This past weekend I had the great pleasure of attending the 12th annual Juniper Literary Festival at UMass Amherst. A homecoming of sorts, since I received an MFA from UMass Amherst and, why not own up to it, a BA from Amherst College, and lived in the area (“the Valley,” named with the solipsism of any region—meaning the Pioneer Valley, which runs a good length of western Massachusetts) for some time between, so that all told about ten years of my life have been spent there (here, where I still sit this morning).
The place feels like home, is what I mean. This seems like an easy enough feeling to describe, at least in the abstract; of course in one’s life the question of how to understand or act on that feeling is much more difficult. But this weekend I was also reminded and struck by the fact that the Valley’s literary life is also a home, that the place offers a literary home. As quick illustration, the New York Times has called the Pioneer Valley “arguably the most author-saturated, book-cherishing, literature-celebrating place in the nation.” It’s often possible to attend two or three readings a week here, and the wealth of magazines, classes, gatherings, small presses, “flying objects” —extraordinary. Living here a person such as myself might even have occasionally grumbled about how many readings there were. How foolish that seems to me now that I live somewhere where literary and cultural events are much harder to come by, definitely the exception rather than the rule. What is it to live amid such wealth? I should know but found myself wondering anew this weekend.
The Juniper Festival has had myriad themes through the years, but as of last year and I believe for the foreseeable future it is dedicated to celebrating “New Writers/New Writing.” This means that each year six poets and six prose/fiction writers who are at early stages of their writing careers—usually one or two books, sometimes more—are invited to read, to discuss contemporary literature and publishing, and, because the Juniper Festival is wonderfully small, to meet one another and those in the audience. (No 10,000-person AWP this, and thank goodness.) This year’s festival featured the writers (and editors and translators and publishers) Anna Moschavakis, Amelia Gray, Blake Butler, Macgregor Card, Robert Fernandez, Julia Cohen, Corwin Ericson, Christopher DeWeese, Julia Holmes, Anna Joy Springer, Vincent Standley, and Paul Legault.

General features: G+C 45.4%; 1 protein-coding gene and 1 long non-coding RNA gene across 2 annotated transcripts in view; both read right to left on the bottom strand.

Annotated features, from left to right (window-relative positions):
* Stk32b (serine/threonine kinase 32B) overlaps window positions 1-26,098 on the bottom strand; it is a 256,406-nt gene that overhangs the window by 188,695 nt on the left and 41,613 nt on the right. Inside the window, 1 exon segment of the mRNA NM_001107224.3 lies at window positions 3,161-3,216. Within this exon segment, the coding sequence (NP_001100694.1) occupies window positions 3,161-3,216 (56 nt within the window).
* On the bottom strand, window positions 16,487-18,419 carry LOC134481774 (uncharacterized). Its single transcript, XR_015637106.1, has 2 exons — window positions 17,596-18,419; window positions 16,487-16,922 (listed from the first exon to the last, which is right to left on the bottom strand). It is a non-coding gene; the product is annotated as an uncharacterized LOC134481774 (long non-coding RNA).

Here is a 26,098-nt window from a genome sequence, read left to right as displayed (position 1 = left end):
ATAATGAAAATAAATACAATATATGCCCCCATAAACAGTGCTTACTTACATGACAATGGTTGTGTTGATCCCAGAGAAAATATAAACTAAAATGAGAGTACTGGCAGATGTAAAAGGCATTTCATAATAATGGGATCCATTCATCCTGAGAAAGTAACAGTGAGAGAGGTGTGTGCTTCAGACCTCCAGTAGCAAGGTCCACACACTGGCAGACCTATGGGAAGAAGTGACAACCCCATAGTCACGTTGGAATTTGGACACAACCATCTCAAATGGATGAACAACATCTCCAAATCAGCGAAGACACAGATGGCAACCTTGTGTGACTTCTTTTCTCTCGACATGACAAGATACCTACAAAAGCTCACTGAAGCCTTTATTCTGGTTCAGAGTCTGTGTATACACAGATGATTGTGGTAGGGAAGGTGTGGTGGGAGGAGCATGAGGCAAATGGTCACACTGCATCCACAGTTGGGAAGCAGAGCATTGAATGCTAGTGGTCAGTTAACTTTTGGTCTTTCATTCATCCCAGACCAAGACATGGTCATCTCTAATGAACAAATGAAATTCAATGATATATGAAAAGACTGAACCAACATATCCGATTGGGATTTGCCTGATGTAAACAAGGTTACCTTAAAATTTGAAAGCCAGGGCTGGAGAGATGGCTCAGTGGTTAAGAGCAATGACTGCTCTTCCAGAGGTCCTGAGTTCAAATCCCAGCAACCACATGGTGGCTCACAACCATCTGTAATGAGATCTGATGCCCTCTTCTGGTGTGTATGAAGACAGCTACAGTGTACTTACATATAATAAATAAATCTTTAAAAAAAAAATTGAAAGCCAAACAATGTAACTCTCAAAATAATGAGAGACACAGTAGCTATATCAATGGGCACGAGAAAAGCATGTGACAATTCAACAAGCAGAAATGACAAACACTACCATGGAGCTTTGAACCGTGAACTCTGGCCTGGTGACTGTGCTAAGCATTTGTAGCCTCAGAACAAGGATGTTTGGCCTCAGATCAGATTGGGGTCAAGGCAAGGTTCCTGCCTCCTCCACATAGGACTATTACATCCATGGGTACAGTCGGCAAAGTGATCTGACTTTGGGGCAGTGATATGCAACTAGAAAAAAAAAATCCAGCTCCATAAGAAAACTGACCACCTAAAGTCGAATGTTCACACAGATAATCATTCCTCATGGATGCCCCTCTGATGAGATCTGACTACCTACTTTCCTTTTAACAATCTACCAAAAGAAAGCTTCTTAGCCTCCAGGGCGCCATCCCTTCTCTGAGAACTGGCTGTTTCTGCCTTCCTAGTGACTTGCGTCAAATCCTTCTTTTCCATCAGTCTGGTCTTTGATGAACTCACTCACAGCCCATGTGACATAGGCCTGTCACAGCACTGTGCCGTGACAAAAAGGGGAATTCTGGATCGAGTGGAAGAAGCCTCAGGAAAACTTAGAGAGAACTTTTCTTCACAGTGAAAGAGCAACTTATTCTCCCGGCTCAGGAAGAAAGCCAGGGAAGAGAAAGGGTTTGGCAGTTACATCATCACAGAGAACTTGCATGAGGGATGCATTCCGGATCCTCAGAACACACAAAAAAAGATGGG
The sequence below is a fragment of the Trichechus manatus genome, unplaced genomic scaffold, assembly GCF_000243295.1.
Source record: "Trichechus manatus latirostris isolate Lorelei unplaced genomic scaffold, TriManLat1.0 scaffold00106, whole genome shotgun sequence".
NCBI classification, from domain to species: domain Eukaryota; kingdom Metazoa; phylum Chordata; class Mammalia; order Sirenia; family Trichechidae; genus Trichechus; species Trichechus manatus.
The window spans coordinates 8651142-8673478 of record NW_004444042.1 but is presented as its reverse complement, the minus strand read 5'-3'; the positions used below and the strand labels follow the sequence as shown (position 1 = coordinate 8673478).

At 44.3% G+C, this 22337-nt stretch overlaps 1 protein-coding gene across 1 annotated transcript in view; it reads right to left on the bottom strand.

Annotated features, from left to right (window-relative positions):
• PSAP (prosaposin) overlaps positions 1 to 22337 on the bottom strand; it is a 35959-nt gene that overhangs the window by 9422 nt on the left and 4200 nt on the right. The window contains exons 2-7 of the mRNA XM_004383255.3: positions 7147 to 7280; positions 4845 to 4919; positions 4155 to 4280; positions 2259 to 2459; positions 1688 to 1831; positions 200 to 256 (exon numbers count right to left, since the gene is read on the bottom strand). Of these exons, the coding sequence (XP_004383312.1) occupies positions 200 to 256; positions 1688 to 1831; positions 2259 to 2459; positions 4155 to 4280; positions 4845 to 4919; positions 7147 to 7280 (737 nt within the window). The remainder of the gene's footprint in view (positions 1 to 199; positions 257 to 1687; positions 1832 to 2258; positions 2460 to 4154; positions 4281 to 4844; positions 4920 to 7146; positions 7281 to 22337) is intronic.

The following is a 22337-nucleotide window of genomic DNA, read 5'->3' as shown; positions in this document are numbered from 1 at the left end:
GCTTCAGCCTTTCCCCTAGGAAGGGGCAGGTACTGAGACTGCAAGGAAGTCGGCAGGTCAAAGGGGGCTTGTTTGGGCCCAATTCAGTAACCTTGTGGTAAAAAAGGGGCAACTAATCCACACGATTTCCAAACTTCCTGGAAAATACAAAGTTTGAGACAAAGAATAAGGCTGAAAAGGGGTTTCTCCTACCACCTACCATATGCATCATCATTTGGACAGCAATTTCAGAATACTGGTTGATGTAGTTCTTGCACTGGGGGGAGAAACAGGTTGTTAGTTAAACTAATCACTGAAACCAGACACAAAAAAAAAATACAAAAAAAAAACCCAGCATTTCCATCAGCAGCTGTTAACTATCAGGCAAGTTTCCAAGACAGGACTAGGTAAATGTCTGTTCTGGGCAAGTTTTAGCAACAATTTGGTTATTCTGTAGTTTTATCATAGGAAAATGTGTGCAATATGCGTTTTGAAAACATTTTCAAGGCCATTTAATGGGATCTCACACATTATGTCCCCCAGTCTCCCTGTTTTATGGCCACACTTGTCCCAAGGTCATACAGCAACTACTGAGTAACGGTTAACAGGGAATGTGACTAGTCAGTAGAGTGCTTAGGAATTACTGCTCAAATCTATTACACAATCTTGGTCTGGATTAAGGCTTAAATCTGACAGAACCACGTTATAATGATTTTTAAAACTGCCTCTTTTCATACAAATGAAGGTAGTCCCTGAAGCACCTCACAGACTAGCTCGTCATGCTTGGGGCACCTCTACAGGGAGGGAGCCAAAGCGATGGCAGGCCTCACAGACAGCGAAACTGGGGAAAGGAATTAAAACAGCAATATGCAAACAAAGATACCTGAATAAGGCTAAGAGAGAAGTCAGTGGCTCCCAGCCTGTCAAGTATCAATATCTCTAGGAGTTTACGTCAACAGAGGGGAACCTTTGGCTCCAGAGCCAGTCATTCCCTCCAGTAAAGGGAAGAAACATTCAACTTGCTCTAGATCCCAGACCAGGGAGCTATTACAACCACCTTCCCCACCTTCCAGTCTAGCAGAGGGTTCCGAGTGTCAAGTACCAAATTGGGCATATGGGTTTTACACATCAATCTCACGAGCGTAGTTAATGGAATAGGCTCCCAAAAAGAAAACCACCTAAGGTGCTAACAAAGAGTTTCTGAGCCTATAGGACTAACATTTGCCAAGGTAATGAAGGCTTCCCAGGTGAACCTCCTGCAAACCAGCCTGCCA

Some of their work I knew, some was new to me, but what I think I mean about “home” is that in meeting it in this place, it was as though it was ready to be a home. This sounds solipsistic, but I don’t think it is, quite. Rather it was as though one was already welcomed into this work, diverse as it was, since one was connected to it, by landscape, by the wonderful writers and organizers who curate the festival each year, by the small presses, local and more farflung, that gather in the book fair—by the lingering spirit of Emily Dickinson (to whom Paul Legault paid extended tribute), who knows? What I mean is something about community nurturing not only itself but the wider soil, something about degrees of connection, something that Malcolm Gladwell has probably written something about… One wants one’s home to be not just familiar, but expanding, surprising—its doors open. The keynote address of this year’s festival was a reading by James Tate, celebrating the publication of Eternal Ones of the Dream: Selected Poems 1990–2010. I first heard James Tate read at a UMass event five years ago, knowing nothing whatsoever about him or the program there, and he read one of the same poems, “An Eland, in Retirement.” Wonderful to hear it again, and anew. I suppose all I’m trying to say—about home, community, etc.— is the same old song, about the familiar becoming new and the new familiar. Not a new thought, it’s true (quite familiar)—but how nice to experience it.